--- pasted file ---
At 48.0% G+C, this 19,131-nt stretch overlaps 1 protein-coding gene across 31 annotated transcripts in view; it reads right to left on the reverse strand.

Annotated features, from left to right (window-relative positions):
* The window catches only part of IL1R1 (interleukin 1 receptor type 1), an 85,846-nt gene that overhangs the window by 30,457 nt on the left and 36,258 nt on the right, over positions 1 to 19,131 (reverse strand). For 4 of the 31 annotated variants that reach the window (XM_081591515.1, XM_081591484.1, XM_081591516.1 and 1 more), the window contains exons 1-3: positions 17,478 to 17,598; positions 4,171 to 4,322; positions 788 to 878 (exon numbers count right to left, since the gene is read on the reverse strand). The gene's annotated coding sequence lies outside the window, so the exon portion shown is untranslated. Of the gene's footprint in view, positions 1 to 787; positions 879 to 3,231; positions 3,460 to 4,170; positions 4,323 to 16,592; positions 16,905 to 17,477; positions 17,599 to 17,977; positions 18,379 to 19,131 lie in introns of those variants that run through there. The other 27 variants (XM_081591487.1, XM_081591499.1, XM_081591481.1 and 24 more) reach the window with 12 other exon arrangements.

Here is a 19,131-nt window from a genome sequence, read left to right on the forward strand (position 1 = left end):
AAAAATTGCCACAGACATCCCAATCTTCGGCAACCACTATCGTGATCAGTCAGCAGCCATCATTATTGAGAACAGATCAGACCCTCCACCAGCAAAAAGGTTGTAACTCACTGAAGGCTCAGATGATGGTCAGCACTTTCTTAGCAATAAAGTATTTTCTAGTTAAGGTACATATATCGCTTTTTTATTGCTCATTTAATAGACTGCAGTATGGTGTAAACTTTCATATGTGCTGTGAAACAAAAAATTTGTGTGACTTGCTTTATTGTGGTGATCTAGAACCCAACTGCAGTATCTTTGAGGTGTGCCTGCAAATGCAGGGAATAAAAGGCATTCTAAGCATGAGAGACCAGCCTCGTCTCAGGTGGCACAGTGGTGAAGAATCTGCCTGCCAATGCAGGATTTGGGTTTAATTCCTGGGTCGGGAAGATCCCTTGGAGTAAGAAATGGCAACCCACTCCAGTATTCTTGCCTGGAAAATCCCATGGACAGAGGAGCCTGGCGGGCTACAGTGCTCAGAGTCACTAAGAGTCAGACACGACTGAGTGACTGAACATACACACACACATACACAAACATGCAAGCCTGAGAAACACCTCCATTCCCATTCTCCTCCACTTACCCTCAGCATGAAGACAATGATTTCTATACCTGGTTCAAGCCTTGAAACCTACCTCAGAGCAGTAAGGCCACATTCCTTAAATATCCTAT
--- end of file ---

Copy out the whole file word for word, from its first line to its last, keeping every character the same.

At 48.0% G+C, this 19,131-nt stretch overlaps 1 protein-coding gene across 31 annotated transcripts in view; it reads right to left on the reverse strand.

Annotated features, from left to right (window-relative positions):
* The window catches only part of IL1R1 (interleukin 1 receptor type 1), an 85,846-nt gene that overhangs the window by 30,457 nt on the left and 36,258 nt on the right, over positions 1 to 19,131 (reverse strand). For 4 of the 31 annotated variants that reach the window (XM_081591515.1, XM_081591484.1, XM_081591516.1 and 1 more), the window contains exons 1-3: positions 17,478 to 17,598; positions 4,171 to 4,322; positions 788 to 878 (exon numbers count right to left, since the gene is read on the reverse strand). The gene's annotated coding sequence lies outside the window, so the exon portion shown is untranslated. Of the gene's footprint in view, positions 1 to 787; positions 879 to 3,231; positions 3,460 to 4,170; positions 4,323 to 16,592; positions 16,905 to 17,477; positions 17,599 to 17,977; positions 18,379 to 19,131 lie in introns of those variants that run through there. The other 27 variants (XM_081591487.1, XM_081591499.1, XM_081591481.1 and 24 more) reach the window with 12 other exon arrangements.

Here is a 19,131-nt window from a genome sequence, read left to right on the forward strand (position 1 = left end):
AAAAATTGCCACAGACATCCCAATCTTCGGCAACCACTATCGTGATCAGTCAGCAGCCATCATTATTGAGAACAGATCAGACCCTCCACCAGCAAAAAGGTTGTAACTCACTGAAGGCTCAGATGATGGTCAGCACTTTCTTAGCAATAAAGTATTTTCTAGTTAAGGTACATATATCGCTTTTTTATTGCTCATTTAATAGACTGCAGTATGGTGTAAACTTTCATATGTGCTGTGAAACAAAAAATTTGTGTGACTTGCTTTATTGTGGTGATCTAGAACCCAACTGCAGTATCTTTGAGGTGTGCCTGCAAATGCAGGGAATAAAAGGCATTCTAAGCATGAGAGACCAGCCTCGTCTCAGGTGGCACAGTGGTGAAGAATCTGCCTGCCAATGCAGGATTTGGGTTTAATTCCTGGGTCGGGAAGATCCCTTGGAGTAAGAAATGGCAACCCACTCCAGTATTCTTGCCTGGAAAATCCCATGGACAGAGGAGCCTGGCGGGCTACAGTGCTCAGAGTCACTAAGAGTCAGACACGACTGAGTGACTGAACATACACACACACATACACAAACATGCAAGCCTGAGAAACACCTCCATTCCCATTCTCCTCCACTTACCCTCAGCATGAAGACAATGATTTCTATACCTGGTTCAAGCCTTGAAACCTACCTCAGAGCAGTAAGGCCACATTCCTTAAATATCCTAT